Another popular form of entertainment was professional baseball. Club teams changed themselves into professional baseball teams, starting with the Cincinnati Red Stockings, now the Cincinnati Reds, in 1869. Soon, many cities had professional teams. Baseball games were a cheap form of entertainment, where for less than a dollar, a person could enjoy a game, two hot dogs, and a beer. But most of all, the teams became a way for people in the cities, who might be very different from one another, to have a shared sense of community as they all cheered for their team. Other popular sports during the Gilded Age included boxing, and college football.
As is clear, the turn of the century also turned Americans into people who live in cities, and that change was not easy. Overcrowding, pollution, poor sanitation, not enough transportation, crime, fire, and racism all challenged the Americans who made our cities. But, as we know, those who stuck it out solved those problems with creative solutions. They built skyscrapers, streetcars, sewers, and suburbs. They learned English, became citizens, and gave us new foods, music, art and entertainment.
Never again would Americans be tied to the land. We would be a country of people who lived among streets, brick buildings, and electric lights instead of being guided by the four seasons and the rising and setting of the sun.
What do you think? Was it good or bad for America to become a country of cities?
BIG IDEA: The late 1800s and early 1900s was a time of enormous immigration and internal migration. For the first time more Americans lived in cities than on farms and inventors and leaders had to deal with the problems of growing cities.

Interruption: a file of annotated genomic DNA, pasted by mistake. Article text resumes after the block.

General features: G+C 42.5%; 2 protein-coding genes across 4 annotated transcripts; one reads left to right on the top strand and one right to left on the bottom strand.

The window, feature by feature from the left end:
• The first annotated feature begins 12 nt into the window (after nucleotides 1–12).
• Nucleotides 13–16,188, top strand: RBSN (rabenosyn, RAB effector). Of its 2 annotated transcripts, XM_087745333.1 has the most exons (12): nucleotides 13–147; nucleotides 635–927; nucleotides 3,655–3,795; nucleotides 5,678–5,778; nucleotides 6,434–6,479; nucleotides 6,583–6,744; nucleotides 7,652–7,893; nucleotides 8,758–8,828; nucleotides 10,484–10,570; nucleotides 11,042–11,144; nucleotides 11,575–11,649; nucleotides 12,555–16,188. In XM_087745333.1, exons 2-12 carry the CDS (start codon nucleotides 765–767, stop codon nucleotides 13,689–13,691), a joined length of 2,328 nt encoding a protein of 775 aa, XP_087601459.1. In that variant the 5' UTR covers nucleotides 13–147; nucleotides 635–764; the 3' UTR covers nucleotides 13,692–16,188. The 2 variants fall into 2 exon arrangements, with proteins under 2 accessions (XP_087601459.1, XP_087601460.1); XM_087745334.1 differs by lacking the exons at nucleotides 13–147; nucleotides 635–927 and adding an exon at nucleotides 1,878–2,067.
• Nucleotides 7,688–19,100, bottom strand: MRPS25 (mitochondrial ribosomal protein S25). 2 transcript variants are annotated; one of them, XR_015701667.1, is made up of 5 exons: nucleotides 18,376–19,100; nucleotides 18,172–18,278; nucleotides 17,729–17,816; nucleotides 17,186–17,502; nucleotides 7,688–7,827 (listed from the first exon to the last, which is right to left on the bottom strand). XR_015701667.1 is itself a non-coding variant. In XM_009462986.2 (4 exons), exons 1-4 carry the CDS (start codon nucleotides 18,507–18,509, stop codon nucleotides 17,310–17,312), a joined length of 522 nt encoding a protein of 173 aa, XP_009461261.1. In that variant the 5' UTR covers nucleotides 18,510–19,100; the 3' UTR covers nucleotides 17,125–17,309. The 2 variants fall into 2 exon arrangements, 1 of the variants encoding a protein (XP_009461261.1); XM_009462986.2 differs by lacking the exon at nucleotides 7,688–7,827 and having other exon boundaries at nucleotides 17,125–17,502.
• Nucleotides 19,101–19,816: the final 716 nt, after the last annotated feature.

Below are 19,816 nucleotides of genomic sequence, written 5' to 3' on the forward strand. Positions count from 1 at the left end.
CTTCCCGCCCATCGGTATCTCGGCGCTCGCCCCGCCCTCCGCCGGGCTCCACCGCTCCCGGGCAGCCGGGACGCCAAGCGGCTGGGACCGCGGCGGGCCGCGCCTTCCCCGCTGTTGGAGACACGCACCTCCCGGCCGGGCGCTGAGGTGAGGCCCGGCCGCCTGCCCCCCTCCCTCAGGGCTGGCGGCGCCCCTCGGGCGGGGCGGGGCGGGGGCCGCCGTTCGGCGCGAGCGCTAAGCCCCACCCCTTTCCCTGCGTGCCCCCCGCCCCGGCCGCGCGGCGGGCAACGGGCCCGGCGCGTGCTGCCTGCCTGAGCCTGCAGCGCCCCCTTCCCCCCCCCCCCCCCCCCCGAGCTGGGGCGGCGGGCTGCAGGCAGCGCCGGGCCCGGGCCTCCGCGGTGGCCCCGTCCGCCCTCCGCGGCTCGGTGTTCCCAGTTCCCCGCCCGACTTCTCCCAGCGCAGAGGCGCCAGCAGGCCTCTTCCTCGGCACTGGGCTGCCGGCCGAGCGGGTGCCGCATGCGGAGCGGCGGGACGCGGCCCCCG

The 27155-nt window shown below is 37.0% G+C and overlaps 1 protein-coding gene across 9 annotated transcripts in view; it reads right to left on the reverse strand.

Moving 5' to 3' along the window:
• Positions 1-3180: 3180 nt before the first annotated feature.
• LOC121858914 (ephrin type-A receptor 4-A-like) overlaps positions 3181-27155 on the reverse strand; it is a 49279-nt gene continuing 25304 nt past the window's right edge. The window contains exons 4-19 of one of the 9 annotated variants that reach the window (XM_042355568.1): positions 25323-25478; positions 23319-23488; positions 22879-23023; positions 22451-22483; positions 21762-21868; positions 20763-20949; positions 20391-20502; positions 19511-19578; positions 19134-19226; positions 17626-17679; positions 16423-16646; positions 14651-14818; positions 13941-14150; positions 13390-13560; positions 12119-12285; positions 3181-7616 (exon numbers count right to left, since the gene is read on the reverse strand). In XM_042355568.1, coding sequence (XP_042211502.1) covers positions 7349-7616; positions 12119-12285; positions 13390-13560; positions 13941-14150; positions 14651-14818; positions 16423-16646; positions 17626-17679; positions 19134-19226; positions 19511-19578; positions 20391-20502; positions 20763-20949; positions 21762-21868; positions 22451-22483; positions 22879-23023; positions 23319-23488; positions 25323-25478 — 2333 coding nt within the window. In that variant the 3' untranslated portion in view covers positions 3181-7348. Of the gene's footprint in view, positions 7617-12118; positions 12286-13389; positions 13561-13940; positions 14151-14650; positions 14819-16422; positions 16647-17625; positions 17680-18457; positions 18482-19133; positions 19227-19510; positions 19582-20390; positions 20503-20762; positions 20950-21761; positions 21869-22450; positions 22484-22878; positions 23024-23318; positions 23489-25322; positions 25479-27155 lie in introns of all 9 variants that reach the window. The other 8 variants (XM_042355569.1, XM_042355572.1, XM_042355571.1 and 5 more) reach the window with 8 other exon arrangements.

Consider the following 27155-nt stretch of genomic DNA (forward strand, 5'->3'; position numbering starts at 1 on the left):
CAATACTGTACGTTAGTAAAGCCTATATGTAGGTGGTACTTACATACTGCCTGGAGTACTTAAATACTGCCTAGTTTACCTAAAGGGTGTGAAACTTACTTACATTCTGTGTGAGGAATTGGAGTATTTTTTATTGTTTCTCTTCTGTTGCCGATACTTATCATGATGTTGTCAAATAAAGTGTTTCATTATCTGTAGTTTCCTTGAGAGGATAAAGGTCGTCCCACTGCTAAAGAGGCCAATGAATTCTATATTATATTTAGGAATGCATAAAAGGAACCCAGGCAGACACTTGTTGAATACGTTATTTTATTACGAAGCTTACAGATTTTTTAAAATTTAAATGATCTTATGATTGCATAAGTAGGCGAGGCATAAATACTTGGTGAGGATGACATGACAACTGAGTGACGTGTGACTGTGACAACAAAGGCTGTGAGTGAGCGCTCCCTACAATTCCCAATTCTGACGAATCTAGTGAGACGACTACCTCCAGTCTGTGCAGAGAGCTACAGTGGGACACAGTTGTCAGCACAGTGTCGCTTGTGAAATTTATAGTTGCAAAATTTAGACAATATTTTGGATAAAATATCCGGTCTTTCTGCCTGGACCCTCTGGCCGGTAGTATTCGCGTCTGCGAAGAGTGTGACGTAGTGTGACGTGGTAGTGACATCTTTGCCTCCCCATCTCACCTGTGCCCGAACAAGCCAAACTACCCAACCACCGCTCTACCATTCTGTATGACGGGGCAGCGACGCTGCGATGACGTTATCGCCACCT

Beginning in the 1880s, America experienced about four decades of massive immigration. These people are called the New Immigrants because they were different from earlier immigrants in important ways. First, they were poor and didn’t come with many skills. They left their homelands to escape poverty, war, famine and persecution. They came in search of jobs, religious freedom, and opportunities for their children. Most came from Southern and Eastern Europe. They were Italian, Greek, Romanian, Polish and Russian. Also, Chinese immigration increased.
New York City’s Ellis Island was a major immigration station and the city grew and expanded its reputation as a multicultural melting pot. Immigrants tended to settle into neighborhoods with support systems in place that they could rely on. The growth of ethnic enclaves such as Chinatown or Little Italy was a hallmark of urban growth at this time.
Some Americans did not like these new immigrants. Nativism once again was common. Efforts to make English the official language expanded. Anti-Semitism grew. Eventually, the KKK embraced these anti-immigrant ideas. The Chinese Exclusion Act officially banned all immigration from China, a victory for nativists. In contrast, the Statue of Liberty stood as a sign of welcome and symbol of all that immigrants hoped for in their adopted country.